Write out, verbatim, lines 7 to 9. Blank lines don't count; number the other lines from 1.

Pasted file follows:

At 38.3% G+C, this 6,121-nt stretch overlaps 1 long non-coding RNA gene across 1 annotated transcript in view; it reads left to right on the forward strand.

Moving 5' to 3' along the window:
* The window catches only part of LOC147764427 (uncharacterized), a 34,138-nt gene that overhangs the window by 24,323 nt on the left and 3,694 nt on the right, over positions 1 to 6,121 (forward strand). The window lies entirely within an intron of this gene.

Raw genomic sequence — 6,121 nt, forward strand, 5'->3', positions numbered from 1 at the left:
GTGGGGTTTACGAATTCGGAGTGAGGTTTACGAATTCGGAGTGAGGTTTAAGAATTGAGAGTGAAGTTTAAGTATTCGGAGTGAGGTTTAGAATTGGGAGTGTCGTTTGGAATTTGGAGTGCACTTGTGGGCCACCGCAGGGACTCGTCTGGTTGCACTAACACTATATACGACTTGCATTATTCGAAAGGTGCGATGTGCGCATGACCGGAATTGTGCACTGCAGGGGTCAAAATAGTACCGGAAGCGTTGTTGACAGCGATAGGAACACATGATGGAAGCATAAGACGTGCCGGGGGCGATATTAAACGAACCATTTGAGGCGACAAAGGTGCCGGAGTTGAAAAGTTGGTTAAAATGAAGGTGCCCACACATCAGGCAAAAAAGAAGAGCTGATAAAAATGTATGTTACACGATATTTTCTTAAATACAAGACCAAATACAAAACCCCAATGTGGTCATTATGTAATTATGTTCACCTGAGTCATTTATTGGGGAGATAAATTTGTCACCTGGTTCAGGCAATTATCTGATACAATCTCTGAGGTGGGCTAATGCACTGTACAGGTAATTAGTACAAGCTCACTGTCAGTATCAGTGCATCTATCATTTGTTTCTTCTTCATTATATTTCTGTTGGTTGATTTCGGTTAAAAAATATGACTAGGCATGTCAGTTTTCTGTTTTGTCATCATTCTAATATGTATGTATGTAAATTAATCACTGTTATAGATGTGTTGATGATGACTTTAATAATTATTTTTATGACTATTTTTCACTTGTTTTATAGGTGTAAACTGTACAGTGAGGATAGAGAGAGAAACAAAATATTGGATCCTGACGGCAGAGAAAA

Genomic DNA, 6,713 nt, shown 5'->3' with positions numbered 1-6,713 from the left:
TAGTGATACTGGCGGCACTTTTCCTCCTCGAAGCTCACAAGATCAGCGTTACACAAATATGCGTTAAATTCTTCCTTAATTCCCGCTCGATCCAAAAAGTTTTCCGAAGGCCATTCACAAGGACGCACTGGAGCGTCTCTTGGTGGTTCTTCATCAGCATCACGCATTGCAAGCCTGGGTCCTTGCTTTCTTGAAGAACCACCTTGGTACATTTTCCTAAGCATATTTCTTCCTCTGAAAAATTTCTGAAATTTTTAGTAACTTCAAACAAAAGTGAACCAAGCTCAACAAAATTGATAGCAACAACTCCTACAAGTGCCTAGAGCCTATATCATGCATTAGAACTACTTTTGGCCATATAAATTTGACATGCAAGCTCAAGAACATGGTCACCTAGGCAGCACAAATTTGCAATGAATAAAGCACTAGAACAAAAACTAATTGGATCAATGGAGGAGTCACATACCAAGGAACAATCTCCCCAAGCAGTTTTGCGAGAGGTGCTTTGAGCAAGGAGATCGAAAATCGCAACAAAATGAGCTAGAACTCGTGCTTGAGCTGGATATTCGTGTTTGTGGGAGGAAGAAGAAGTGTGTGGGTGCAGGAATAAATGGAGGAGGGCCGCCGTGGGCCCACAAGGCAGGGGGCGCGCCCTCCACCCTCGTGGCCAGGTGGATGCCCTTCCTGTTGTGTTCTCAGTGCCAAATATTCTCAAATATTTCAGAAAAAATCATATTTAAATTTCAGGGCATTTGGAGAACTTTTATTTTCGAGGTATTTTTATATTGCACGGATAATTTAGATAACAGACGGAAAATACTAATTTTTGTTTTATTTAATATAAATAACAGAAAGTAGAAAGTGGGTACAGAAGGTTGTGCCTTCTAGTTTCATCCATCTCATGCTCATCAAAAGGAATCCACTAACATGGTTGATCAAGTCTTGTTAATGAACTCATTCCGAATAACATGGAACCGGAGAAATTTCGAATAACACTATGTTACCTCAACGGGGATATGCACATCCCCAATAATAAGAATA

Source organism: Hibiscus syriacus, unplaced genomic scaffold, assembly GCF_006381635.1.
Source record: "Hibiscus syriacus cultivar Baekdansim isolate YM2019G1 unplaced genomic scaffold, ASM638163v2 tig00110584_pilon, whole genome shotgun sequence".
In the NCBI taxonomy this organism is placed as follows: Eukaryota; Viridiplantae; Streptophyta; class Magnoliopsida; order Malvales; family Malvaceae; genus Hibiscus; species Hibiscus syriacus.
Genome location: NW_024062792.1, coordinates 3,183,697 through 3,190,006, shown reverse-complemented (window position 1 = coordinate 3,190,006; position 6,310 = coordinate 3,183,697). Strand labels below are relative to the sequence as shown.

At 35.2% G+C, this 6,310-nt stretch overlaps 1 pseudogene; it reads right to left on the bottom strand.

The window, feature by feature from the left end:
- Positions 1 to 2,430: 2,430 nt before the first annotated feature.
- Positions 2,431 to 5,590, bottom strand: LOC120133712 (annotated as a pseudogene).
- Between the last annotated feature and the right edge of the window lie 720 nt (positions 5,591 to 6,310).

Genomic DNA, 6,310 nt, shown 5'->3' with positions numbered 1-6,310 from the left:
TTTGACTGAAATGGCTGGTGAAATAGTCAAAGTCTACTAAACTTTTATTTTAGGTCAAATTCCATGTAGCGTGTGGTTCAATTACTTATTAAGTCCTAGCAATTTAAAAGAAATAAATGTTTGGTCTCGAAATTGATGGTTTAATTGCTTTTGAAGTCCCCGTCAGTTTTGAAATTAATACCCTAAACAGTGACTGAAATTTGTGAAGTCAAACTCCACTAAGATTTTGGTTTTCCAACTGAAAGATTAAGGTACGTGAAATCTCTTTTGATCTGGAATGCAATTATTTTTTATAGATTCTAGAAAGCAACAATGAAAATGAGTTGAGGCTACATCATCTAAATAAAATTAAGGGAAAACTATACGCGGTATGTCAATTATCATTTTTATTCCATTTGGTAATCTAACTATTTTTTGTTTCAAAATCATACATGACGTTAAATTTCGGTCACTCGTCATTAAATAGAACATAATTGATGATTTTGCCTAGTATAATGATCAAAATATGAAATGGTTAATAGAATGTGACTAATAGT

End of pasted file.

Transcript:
TAGTGATACTGGCGGCACTTTTCCTCCTCGAAGCTCACAAGATCAGCGTTACACAAATATGCGTTAAATTCTTCCTTAATTCCCGCTCGATCCAAAAAGTTTTCCGAAGGCCATTCACAAGGACGCACTGGAGCGTCTCTTGGTGGTTCTTCATCAGCATCACGCATTGCAAGCCTGGGTCCTTGCTTTCTTGAAGAACCACCTTGGTACATTTTCCTAAGCATATTTCTTCCTCTGAAAAATTTCTGAAATTTTTAGTAACTTCAAACAAAAGTGAACCAAGCTCAACAAAATTGATAGCAACAACTCCTACAAGTGCCTAGAGCCTATATCATGCATTAGAACTACTTTTGGCCATATAAATTTGACATGCAAGCTCAAGAACATGGTCACCTAGGCAGCACAAATTTGCAATGAATAAAGCACTAGAACAAAAACTAATTGGATCAATGGAGGAGTCACATACCAAGGAACAATCTCCCCAAGCAGTTTTGCGAGAGGTGCTTTGAGCAAGGAGATCGAAAATCGCAACAAAATGAGCTAGAACTCGTGCTTGAGCTGGATATTCGTGTTTGTGGGAGGAAGAAGAAGTGTGTGGGTGCAGGAATAAATGGAGGAGGGCCGCCGTGGGCCCACAAGGCAGGGGGCGCGCCCTCCACCCTCGTGGCCAGGTGGATGCCCTTCCTGTTGTGTTCTCAGTGCCAAATATTCTCAAATATTTCAGAAAAAATCATATTTAAATTTCAGGGCATTTGGAGAACTTTTATTTTCGAGGTATTTTTATATTGCACGGATAATTTAGATAACAGACGGAAAATACTAATTTTTGTTTTATTTAATATAAATAACAGAAAGTAGAAAGTGGGTACAGAAGGTTGTGCCTTCTAGTTTCATCCATCTCATGCTCATCAAAAGGAATCCACTAACATGGTTGATCAAGTCTTGTTAATGAACTCATTCCGAATAACATGGAACCGGAGAAATTTCGAATAACACTATGTTACCTCAACGGGGATATGCACATCCCCAATAATAAGAATA

Source organism: Hibiscus syriacus, unplaced genomic scaffold, assembly GCF_006381635.1.
Source record: "Hibiscus syriacus cultivar Baekdansim isolate YM2019G1 unplaced genomic scaffold, ASM638163v2 tig00110584_pilon, whole genome shotgun sequence".